Wednesday, 21 May 2008

Germany: The Bavarian Region & More...

Well it was the end of the semester in Finland and it was truly sad, however, there was one thing that cheered me up at that time. I had planned a trip to visit my so-called Erasmus-separated French girlfriend, Maïté, in Germany - a country that I’ve always wanted to visit but have never done so. With tickets booked, mind adventurous, and heart anxious, I set out for this adventure alone, on a 24 hour journey. Here was my route:

Turku > Tampere > Frankfurt > Nürnberg > Erlangen > Nürnberg > Munich > Nürnberg > Bamberg > Nürnberg > Salzburg > Nürnberg > Berlin > Frankfurt > Tampere > Turku [home at last]

[The words in bold are the main places I visited of course]

Ah, Germany: Maïté had gone there [in Nürnberg] to do her internship, and so I decided to visit the country during these last days, since I had nothing to do in Europe [all exams were over] and I had free accommodation at her place! Just kidding, I went there to see my beloved Maïté after 4 months of misery without her. Just kidding again, I simply went to spend some quality time with her and see this wonderful country that I’ve never seen before [and of course the free accommodation was a bonus!]. Of course the time we spent was indeed “quality” since it brought us closer together than ever. Who said distance separates? Only time will tell...Traveling with a loved one is truly a different and amazing experience.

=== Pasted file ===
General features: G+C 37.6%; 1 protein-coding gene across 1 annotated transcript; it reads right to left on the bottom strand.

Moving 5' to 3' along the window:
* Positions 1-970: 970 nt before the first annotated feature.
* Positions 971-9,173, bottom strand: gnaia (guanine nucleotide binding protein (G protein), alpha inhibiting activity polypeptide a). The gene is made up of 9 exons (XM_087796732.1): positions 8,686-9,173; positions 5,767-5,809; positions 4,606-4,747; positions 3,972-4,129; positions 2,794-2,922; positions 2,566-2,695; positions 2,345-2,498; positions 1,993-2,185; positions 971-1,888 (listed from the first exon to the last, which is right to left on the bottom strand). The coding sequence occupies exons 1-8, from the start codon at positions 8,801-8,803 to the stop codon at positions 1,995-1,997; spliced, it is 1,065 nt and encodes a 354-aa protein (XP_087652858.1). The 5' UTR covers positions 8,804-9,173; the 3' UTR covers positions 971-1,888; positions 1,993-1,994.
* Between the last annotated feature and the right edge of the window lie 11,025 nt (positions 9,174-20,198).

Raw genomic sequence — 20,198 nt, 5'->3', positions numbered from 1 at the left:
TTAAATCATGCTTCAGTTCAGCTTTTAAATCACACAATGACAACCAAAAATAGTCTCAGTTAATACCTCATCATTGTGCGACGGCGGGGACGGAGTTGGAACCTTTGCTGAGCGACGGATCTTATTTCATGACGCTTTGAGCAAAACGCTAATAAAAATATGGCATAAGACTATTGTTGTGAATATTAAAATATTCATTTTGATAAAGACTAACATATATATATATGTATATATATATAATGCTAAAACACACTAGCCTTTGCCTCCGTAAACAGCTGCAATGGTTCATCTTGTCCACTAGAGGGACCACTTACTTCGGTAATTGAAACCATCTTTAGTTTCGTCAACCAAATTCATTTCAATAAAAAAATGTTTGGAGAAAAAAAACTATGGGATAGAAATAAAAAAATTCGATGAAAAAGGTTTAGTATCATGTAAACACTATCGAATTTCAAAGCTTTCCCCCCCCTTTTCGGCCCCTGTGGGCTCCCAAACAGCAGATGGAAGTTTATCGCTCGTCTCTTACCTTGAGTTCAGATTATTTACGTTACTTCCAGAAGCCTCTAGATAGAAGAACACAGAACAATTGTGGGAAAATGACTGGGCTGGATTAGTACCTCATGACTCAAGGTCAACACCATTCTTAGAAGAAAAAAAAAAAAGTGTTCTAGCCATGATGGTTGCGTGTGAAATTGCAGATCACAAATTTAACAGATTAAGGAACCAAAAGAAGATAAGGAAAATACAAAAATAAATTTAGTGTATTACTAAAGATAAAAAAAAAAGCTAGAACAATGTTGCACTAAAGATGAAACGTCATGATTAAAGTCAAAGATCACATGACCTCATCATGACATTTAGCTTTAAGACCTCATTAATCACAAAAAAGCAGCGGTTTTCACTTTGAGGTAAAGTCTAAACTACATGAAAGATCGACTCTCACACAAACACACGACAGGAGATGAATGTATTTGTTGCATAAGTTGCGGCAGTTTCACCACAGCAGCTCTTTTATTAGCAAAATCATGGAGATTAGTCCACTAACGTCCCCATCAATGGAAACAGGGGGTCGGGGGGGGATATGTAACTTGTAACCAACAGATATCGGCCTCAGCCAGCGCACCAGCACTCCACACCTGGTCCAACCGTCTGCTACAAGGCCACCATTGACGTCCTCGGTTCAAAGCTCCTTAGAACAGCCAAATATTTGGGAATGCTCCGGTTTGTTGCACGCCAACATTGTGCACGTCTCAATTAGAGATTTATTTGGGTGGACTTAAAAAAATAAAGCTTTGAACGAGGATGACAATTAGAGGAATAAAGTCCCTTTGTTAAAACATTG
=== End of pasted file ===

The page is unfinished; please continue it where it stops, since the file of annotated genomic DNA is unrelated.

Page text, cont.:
Anyways, about my trip, I’ll leave out the unnecessary [and personal ;)] details, and get on with the actual places themselves and how I ended up there. First of all when one thinks of Germany, one automatically paints a picture of the war and Hitler, etc. I will not get into the details of this with you, since there are large and boring history books on the topic. I will, however, state that my time spent here in Germany was the most informative experience I had in Europe thus far. Since I had so much time when Maïté went to work, I learned a lot about the history of the war and Germany and France and their relationships and the history of Europe on the whole [via tours, museums, architectures, and displays]. It truly was amazing to discover all these things and it made me realise how ignorant I am and how the entire western world is toward European history and the war, etc. [we usually go with "if it doesn't affect you, then it doesn't concern you"].